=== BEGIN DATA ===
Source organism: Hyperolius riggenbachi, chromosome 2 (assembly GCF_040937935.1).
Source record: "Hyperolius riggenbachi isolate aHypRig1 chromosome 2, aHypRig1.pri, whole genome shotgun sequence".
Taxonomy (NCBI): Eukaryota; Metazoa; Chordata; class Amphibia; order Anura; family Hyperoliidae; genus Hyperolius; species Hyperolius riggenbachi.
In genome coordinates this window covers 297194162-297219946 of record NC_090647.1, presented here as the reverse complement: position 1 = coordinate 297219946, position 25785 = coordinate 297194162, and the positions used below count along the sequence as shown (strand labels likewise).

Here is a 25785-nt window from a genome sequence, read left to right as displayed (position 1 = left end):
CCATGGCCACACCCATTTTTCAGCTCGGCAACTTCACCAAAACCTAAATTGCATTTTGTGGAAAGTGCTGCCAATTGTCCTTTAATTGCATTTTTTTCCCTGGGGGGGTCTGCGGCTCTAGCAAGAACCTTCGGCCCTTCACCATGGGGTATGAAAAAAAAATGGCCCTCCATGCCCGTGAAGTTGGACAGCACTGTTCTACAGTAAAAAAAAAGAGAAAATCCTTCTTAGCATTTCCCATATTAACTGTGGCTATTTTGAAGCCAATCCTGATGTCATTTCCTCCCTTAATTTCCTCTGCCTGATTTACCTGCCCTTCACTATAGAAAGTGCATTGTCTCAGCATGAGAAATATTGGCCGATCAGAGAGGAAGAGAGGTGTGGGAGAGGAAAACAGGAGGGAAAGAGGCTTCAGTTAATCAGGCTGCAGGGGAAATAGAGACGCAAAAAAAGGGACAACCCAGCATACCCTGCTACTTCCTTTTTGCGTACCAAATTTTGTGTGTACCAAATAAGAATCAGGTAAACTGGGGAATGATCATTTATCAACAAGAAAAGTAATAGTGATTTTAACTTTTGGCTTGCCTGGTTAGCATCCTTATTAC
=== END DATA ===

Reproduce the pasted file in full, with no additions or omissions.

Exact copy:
Source organism: Hyperolius riggenbachi, chromosome 2 (assembly GCF_040937935.1).
Source record: "Hyperolius riggenbachi isolate aHypRig1 chromosome 2, aHypRig1.pri, whole genome shotgun sequence".
Taxonomy (NCBI): Eukaryota; Metazoa; Chordata; class Amphibia; order Anura; family Hyperoliidae; genus Hyperolius; species Hyperolius riggenbachi.
In genome coordinates this window covers 297194162-297219946 of record NC_090647.1, presented here as the reverse complement: position 1 = coordinate 297219946, position 25785 = coordinate 297194162, and the positions used below count along the sequence as shown (strand labels likewise).

Here is a 25785-nt window from a genome sequence, read left to right as displayed (position 1 = left end):
CCATGGCCACACCCATTTTTCAGCTCGGCAACTTCACCAAAACCTAAATTGCATTTTGTGGAAAGTGCTGCCAATTGTCCTTTAATTGCATTTTTTTCCCTGGGGGGGTCTGCGGCTCTAGCAAGAACCTTCGGCCCTTCACCATGGGGTATGAAAAAAAAATGGCCCTCCATGCCCGTGAAGTTGGACAGCACTGTTCTACAGTAAAAAAAAAGAGAAAATCCTTCTTAGCATTTCCCATATTAACTGTGGCTATTTTGAAGCCAATCCTGATGTCATTTCCTCCCTTAATTTCCTCTGCCTGATTTACCTGCCCTTCACTATAGAAAGTGCATTGTCTCAGCATGAGAAATATTGGCCGATCAGAGAGGAAGAGAGGTGTGGGAGAGGAAAACAGGAGGGAAAGAGGCTTCAGTTAATCAGGCTGCAGGGGAAATAGAGACGCAAAAAAAGGGACAACCCAGCATACCCTGCTACTTCCTTTTTGCGTACCAAATTTTGTGTGTACCAAATAAGAATCAGGTAAACTGGGGAATGATCATTTATCAACAAGAAAAGTAATAGTGATTTTAACTTTTGGCTTGCCTGGTTAGCATCCTTATTAC